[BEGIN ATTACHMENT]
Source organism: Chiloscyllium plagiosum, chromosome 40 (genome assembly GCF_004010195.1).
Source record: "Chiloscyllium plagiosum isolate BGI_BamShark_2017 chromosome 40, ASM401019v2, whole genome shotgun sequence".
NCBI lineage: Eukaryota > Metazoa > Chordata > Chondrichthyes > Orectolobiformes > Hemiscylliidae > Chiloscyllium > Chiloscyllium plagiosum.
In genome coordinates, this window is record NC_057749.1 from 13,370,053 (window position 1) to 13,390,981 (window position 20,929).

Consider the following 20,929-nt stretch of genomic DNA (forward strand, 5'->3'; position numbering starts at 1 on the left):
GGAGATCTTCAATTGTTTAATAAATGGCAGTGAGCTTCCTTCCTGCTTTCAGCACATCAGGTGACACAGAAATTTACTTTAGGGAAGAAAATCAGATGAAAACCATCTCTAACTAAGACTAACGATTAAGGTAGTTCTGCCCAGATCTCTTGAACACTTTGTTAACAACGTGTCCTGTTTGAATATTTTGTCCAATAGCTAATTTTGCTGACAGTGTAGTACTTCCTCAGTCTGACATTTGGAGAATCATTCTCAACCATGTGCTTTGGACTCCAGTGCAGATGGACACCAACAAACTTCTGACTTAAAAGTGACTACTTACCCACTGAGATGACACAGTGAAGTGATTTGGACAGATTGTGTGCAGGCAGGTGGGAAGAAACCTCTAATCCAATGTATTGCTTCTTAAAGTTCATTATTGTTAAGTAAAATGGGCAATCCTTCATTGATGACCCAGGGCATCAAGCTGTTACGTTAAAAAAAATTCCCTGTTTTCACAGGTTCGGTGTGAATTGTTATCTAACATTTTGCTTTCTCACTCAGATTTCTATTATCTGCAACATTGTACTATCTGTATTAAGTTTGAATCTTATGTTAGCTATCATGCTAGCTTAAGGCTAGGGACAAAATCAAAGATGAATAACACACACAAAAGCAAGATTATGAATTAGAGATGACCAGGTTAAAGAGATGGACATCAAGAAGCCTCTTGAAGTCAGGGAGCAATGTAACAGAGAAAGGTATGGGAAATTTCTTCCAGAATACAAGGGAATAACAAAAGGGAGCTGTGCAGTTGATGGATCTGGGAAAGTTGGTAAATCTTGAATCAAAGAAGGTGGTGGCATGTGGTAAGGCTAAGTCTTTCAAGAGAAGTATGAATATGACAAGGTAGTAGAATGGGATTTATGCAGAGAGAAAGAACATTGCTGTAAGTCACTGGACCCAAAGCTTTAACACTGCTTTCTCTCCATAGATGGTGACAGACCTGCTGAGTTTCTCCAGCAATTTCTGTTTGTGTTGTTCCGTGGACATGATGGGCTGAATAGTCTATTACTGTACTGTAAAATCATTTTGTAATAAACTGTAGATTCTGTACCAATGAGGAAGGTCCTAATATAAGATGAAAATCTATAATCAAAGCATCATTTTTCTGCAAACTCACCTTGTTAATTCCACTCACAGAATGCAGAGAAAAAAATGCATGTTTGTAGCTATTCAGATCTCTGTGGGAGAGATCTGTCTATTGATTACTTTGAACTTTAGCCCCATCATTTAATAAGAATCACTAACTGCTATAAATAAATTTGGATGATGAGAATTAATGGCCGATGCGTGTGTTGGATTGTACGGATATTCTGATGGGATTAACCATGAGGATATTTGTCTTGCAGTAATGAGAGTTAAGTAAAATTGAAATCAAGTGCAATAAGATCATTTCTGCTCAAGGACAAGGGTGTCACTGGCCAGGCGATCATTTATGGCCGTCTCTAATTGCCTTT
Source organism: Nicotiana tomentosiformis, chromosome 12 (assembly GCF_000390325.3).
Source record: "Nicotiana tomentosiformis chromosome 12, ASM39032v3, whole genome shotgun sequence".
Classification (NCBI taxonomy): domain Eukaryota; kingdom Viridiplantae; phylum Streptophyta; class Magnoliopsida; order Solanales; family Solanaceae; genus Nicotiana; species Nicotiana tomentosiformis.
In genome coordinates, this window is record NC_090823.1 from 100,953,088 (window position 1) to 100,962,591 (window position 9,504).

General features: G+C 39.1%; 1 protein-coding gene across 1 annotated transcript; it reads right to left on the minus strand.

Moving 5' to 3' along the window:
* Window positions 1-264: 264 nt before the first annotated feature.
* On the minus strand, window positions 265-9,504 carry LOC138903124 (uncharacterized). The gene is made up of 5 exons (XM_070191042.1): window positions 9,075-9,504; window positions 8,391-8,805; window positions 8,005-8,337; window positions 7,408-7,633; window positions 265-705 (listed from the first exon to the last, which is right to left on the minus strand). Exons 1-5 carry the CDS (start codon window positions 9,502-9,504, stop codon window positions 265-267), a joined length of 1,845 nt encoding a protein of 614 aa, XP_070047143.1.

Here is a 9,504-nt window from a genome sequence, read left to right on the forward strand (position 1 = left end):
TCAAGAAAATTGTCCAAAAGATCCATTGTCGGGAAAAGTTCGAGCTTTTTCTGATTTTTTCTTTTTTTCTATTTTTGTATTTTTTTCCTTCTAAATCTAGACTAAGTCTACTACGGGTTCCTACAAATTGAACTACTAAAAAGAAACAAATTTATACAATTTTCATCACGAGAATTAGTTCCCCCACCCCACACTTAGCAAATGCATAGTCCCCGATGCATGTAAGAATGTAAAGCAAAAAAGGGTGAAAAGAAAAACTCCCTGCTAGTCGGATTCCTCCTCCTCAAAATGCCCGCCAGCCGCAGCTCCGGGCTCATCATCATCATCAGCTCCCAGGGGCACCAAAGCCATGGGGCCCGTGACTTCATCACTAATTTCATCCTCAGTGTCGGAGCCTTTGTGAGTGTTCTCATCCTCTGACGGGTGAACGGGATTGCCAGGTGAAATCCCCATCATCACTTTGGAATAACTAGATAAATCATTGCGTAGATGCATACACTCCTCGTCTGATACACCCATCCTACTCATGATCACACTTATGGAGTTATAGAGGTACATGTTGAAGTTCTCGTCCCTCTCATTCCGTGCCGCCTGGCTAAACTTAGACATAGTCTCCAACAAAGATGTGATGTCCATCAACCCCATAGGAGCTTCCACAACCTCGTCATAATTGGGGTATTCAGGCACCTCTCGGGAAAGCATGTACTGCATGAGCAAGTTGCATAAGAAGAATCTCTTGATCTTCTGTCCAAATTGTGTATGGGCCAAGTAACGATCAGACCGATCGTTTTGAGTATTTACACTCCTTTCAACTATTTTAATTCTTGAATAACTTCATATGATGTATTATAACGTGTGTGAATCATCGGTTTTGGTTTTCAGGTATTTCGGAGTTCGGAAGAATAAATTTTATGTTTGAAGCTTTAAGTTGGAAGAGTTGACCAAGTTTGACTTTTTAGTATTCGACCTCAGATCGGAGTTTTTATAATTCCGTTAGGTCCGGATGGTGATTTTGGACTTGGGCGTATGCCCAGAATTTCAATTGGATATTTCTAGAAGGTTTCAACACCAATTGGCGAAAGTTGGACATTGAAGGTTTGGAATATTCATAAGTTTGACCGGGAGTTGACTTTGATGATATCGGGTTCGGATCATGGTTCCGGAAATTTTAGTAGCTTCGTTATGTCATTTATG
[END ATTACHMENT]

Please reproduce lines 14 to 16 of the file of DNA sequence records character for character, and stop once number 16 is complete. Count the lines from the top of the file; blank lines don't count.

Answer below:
* On the minus strand, window positions 265-9,504 carry LOC138903124 (uncharacterized). The gene is made up of 5 exons (XM_070191042.1): window positions 9,075-9,504; window positions 8,391-8,805; window positions 8,005-8,337; window positions 7,408-7,633; window positions 265-705 (listed from the first exon to the last, which is right to left on the minus strand). Exons 1-5 carry the CDS (start codon window positions 9,502-9,504, stop codon window positions 265-267), a joined length of 1,845 nt encoding a protein of 614 aa, XP_070047143.1.

Here is a 9,504-nt window from a genome sequence, read left to right on the forward strand (position 1 = left end):
TCAAGAAAATTGTCCAAAAGATCCATTGTCGGGAAAAGTTCGAGCTTTTTCTGATTTTTTCTTTTTTTCTATTTTTGTATTTTTTTCCTTCTAAATCTAGACTAAGTCTACTACGGGTTCCTACAAATTGAACTACTAAAAAGAAACAAATTTATACAATTTTCATCACGAGAATTAGTTCCCCCACCCCACACTTAGCAAATGCATAGTCCCCGATGCATGTAAGAATGTAAAGCAAAAAAGGGTGAAAAGAAAAACTCCCTGCTAGTCGGATTCCTCCTCCTCAAAATGCCCGCCAGCCGCAGCTCCGGGCTCATCATCATCATCAGCTCCCAGGGGCACCAAAGCCATGGGGCCCGTGACTTCATCACTAATTTCATCCTCAGTGTCGGAGCCTTTGTGAGTGTTCTCATCCTCTGACGGGTGAACGGGATTGCCAGGTGAAATCCCCATCATCACTTTGGAATAACTAGATAAATCATTGCGTAGATGCATACACTCCTCGTCTGATACACCCATCCTACTCATGATCACACTTATGGAGTTATAGAGGTACATGTTGAAGTTCTCGTCCCTCTCATTCCGTGCCGCCTGGCTAAACTTAGACATAGTCTCCAACAAAGATGTGATGTCCATCAACCCCATAGGAGCTTCCACAACCTCGTCATAATTGGGGTATTCAGGCACCTCTCGGGAAAGCATGTACTGCATGAGCAAGTTGCATAAGAAGAATCTCTTGATCTTCTGTCCAAATTGTGTATGGGCCAAGTAACGATCAGACCGATCGTTTTGAGTATTTACACTCCTTTCAACTATTTTAATTCTTGAATAACTTCATATGATGTATTATAACGTGTGTGAATCATCGGTTTTGGTTTTCAGGTATTTCGGAGTTCGGAAGAATAAATTTTATGTTTGAAGCTTTAAGTTGGAAGAGTTGACCAAGTTTGACTTTTTAGTATTCGACCTCAGATCGGAGTTTTTATAATTCCGTTAGGTCCGGATGGTGATTTTGGACTTGGGCGTATGCCCAGAATTTCAATTGGATATTTCTAGAAGGTTTCAACACCAATTGGCGAAAGTTGGACATTGAAGGTTTGGAATATTCATAAGTTTGACCGGGAGTTGACTTTGATGATATCGGGTTCGGATCATGGTTCCGGAAATTTTAGTAGCTTCGTTATGTCATTTATG